Mantras 9 to 11
अन्धन्तम: प्रविशन्ति येSविद्यामुपासते
ततो भूय इव ते तमो ये उ विद्यायाम् रता: ||९||
अन्यदेवाहुः विद्यया अन्यद् आहुः अविद्यया
इति शुश्रुम धीराणां ये नस्तद्विचचक्षिरे ||१०||
विद्यां च अविद्यां च यस्तद्वेदोभयं सह |
अविद्यया मृत्युं तीर्त्वा विद्ययाऽमृतमश्नुते ||११||In this mantra and in the following two a combination of vidya and avidya is advised. This, however, does not mean that the knowledge of the Absolute can be combined with desires and actions that are the effects of ignorance. Action, being relative in its character, can be combined with relative knowledge and not with Absolute Knowledge. Relative knowledge means the effect of the upasana of a deity. Both karma and upasana require body-consciousness, without which they have no value. They cannot be combined with a knowledge that is all-pervading and therefore transcends the body. Objects belonging to the same class join together but not those belonging to different classes. Action therefore should be performed with the knowledge of its causes and effects with respect to one's progress in the path to perfection. The egoless state of ignorance and the illumination of knowledge combined together give rise to true knowledge which is egoless consciousness.
Performance of actions with the full knowledge that it is the law of life that manifests itself as action and therefore without any reason for the desire for the results of such actions makes one get disgusted with the world of actions, frees him from attachment and liberates him from the trammels of death. Through the knowledge of the divine being, viz., the divinity whose upasana is performed, one attains to that divinity, and opens the door to immortality. Upasana of any divinity, when it is performed with a desire to attain that divinity alone, gives one the temporary freedom of the attainment of that divinity, and later makes one take birth as an individual; but when action is combined with this knowledge, action becomes selfless. Action has got a quality of producing pain, and knowledge by nature is illuminating. When action is illuminated by knowledge, it becomes the source of the experience of pain born of viveka, not pain born of ignorance. Motiveless action combined with the knowledge of divinity does not cause one to revert to the mortal world, but allows one to attain krama-mukti or gradual liberation through the passage of that divinity of upasana. The highest divinity of upasana is hiranyagarbha, the Cosmic Being, and the result of this upasana is the attainment of hiranyagarbha. The upasaka reaches this state, and from there he passes onward to the Absolute, provided his upasana is not restricted to the region of hiranyagarbha alone.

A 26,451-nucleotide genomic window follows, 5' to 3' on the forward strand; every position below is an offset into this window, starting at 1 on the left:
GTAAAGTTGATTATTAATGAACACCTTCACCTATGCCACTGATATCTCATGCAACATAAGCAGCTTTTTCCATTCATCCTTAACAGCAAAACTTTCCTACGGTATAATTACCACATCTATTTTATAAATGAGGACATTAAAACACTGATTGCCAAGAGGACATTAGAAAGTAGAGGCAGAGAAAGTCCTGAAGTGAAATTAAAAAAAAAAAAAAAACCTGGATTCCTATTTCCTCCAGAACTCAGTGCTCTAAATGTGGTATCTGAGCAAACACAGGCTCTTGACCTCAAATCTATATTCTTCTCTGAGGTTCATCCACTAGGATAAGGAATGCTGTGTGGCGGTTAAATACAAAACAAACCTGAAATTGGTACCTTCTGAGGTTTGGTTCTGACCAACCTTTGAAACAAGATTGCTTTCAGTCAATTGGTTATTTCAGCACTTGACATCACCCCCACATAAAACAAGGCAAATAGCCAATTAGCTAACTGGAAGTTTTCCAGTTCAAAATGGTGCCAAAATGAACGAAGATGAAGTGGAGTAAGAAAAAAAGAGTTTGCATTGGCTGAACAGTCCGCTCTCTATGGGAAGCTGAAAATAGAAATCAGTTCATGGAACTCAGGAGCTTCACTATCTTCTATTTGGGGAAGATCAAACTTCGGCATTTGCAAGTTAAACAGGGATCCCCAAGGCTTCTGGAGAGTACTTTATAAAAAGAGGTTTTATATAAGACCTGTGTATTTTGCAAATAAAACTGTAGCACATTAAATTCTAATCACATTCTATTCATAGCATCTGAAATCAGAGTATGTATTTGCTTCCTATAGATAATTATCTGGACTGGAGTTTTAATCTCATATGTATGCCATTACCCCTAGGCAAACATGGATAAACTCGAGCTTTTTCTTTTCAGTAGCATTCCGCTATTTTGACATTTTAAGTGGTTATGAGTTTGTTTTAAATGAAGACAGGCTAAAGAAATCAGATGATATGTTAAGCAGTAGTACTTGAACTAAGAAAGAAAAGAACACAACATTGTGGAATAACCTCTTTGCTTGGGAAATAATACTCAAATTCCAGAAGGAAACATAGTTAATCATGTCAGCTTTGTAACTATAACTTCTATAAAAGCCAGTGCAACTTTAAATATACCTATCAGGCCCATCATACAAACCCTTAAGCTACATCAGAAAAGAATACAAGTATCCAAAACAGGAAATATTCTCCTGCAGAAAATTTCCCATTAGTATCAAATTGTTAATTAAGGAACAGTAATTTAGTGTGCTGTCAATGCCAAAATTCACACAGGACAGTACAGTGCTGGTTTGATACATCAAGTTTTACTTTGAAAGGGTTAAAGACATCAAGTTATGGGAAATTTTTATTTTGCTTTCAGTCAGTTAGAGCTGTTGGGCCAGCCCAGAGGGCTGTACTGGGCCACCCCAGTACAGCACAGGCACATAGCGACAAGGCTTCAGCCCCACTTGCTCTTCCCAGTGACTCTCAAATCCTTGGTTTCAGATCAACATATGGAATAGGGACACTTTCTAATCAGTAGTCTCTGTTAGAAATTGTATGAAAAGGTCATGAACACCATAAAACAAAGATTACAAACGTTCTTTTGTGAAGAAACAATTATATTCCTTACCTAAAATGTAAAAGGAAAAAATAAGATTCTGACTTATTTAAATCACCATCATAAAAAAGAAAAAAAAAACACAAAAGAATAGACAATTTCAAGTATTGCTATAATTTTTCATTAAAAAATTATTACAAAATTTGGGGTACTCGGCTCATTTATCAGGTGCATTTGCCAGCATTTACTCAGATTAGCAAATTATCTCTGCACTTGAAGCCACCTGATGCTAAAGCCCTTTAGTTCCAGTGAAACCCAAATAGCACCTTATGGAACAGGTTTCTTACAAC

Therefore, a combination of karma and upasana is beneficial; it leads to krama-mukti; but when they are performed separately, they lead to their respective specified limited results, and make one take birth as an individual.